The Royal Observatory was founded in 1675 by Charles II to promote safer navigation. It was originally housed in Flamsteed House, which was designed specifically for the purpose by Sir Christopher Wren. After the Royal Observatory moved to Herstmonceux near Hastings in Sussex in the 1950s, Flamsteed House has been used to showcase a collection of old astronomical instruments in what's now known as the Astronomy Centre.
On a mast topping one of the building's towers is a red time ball that drops at 1pm every day, a device originally intended to enable vessels in the river to regulate their chronometers. The zero meridian of longitude, dividing the world into eastern and western halves, runs through the Meridian Building, and is marked by a steel rod in the floor.
A huge dome dominates the Equatorial Building, which houses Britain's largest telescope and the excellent Peter Harrison Planetarium.
Address: Blackheath Ave, London
Official site: www.rmg.co.uk/royal-observatory
7. Shop at Greenwich Market
Greenwich Market is a vibrant arts and crafts market dating to the 1830s. While once just a produce market, it now also houses over 120 stalls selling a range of goods, including antiques, arts and crafts, collectibles, as well as food stalls. If you're feeling peckish, pop into Crosstown Donuts for a tasty treat and an espresso.
This pleasant covered market also hosts an occasional farmers market, and many cafés and restaurants can be found close by. Open seven days a week, it's a fun way to spend a little time (and money).
Address: 5B Greenwich Market, East Greenwich, London
Official site: www.greenwichmarketlondon.com
8. Cross Under the Thames via the Greenwich Foot Tunnel
Both sides of the Thames in East London are well worth exploring. In fact, one of the best ways to do so is on foot, taking time to enjoy the many parks and green spaces you'll encounter while exploring the area's numerous excellent art galleries and museums. In fact, if walking is your thing, one of the top free things to do in London is take the historic Greenwich Foot Tunnel.
Connecting the Isle of Dogs area on the north bank of the Thames to Greenwich, this remarkable feat of engineering was built in 1902 and is a fun and fascinating way to cross (under!) the river. The Greenwich entrance to the tunnel is impossible to miss. Looking not unlike a mini-version of London's famous Albert Hall, it's located right next to the Cutty Sark.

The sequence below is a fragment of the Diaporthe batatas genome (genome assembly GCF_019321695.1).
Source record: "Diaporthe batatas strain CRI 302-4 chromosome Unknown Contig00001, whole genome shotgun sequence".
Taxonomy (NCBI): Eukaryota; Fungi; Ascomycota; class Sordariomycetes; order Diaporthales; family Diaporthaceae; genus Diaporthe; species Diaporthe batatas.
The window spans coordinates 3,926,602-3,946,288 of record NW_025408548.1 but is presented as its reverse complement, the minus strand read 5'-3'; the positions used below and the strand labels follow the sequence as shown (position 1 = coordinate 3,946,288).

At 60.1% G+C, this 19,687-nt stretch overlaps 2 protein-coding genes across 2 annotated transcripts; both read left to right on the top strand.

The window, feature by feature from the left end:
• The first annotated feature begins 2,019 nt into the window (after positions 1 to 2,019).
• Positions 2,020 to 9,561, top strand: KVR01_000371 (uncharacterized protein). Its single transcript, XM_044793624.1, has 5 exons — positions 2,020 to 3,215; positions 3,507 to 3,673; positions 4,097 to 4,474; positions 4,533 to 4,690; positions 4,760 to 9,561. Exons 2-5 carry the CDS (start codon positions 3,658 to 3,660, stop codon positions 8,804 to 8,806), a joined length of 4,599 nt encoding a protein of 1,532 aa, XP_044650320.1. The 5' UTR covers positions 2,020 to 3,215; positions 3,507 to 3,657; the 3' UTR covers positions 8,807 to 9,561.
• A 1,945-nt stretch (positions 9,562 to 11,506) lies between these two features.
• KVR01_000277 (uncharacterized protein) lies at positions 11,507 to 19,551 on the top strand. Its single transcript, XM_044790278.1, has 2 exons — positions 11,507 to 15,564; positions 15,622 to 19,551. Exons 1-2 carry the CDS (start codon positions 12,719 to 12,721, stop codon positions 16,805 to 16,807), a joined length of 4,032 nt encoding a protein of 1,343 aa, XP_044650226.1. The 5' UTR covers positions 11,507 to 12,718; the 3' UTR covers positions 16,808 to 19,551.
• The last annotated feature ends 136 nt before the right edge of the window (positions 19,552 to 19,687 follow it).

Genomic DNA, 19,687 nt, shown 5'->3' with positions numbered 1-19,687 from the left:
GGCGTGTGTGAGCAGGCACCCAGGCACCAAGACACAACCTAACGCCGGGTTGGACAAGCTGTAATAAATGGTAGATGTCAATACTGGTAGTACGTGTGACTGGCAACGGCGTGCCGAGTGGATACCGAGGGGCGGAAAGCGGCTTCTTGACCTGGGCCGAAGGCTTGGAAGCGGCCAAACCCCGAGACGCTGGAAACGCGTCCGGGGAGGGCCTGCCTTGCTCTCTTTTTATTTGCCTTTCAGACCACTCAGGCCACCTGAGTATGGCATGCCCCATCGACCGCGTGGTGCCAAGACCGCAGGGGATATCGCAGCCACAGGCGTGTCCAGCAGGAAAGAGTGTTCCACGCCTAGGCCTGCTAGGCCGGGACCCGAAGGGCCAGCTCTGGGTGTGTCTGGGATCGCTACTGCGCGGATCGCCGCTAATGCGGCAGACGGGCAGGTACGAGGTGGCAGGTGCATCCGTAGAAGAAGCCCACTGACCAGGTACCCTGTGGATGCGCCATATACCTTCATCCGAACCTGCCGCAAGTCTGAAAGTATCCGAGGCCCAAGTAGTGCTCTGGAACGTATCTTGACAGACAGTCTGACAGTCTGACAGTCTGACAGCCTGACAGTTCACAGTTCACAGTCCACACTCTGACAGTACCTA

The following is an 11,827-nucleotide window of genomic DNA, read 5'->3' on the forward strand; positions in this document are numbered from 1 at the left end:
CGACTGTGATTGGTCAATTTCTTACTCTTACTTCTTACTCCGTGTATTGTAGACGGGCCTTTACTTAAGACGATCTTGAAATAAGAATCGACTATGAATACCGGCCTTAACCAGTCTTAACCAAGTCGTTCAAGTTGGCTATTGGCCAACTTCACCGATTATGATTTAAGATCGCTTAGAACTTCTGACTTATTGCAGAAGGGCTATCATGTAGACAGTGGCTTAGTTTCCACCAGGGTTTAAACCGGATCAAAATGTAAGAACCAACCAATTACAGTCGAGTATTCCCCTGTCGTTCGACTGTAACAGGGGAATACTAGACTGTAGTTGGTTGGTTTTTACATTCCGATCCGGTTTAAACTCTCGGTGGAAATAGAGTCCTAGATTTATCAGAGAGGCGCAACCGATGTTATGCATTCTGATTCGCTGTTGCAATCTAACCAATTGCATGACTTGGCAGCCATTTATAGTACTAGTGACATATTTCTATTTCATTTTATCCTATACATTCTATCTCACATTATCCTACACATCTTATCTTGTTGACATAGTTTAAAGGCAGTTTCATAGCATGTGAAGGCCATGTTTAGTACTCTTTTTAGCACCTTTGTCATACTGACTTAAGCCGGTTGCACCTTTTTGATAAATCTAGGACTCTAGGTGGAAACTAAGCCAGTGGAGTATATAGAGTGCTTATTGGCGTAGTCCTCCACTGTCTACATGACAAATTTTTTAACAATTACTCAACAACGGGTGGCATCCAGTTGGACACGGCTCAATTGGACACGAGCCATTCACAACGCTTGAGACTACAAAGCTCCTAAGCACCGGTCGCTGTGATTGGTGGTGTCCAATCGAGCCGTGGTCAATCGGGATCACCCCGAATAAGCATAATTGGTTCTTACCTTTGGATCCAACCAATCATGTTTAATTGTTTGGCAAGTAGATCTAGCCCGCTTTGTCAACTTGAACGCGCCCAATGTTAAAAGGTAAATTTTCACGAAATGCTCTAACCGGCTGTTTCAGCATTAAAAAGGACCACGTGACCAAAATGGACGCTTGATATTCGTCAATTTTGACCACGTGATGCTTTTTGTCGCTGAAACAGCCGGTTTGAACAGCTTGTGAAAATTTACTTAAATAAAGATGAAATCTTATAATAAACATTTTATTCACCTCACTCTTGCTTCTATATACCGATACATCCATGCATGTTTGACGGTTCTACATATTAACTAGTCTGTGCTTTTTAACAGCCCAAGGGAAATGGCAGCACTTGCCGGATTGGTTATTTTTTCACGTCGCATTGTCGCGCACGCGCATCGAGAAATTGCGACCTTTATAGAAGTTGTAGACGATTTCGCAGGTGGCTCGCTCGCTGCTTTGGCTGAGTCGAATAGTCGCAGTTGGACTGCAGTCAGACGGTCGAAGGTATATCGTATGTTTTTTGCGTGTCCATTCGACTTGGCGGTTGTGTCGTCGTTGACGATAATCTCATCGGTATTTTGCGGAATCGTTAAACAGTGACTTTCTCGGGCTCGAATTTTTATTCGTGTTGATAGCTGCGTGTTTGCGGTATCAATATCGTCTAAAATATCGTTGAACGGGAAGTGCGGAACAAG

If you have the time (and energy), you can in fact make a pleasant loop tour by heading back to the north bank of the Thames via the Woolwich Foot Tunnel located east of Greenwich.
9. Cross Over the Thames aboard the Emirates Air Line Experience
Another way to complete your Thames crossing "loop" is aboard the Emirates Air Line Experience. This fun cable car attraction has been providing visitors with spectacular London views since it opened in 2012.
Connecting Greenwich to Royal Victoria Dock in the Docklands area, the one-kilometer journey only takes a few minutes, but offers incredible selfie and memorable photo opportunities along the way. The cable cars operate until 11am each night, and offer equally spectacular evening views of London's skyline when it's lit up after dark.
Address: Unit 1, 2, 3 & 4 Emirates Cable Car Terminal, Edmund Halley Way, London
Official site: https://tfl.gov.uk/modes/emirates-air-line/?cid=emiratesairline
10. Visit the Museum of London Docklands
Located just across the river on the northern banks of the Thames is the revitalized Docklands. Easily accessible from central London by the excellent Docklands Light Railway, this historic area was once bustling with ships traveling to and from the far-flung corners of the British Empire.
These days, it's a very different kind of trading that goes on. Today, the Docklands area has been transformed into an international place of business, finance, and sightseeing, with modern business premises, hotels, recreation areas, and housing.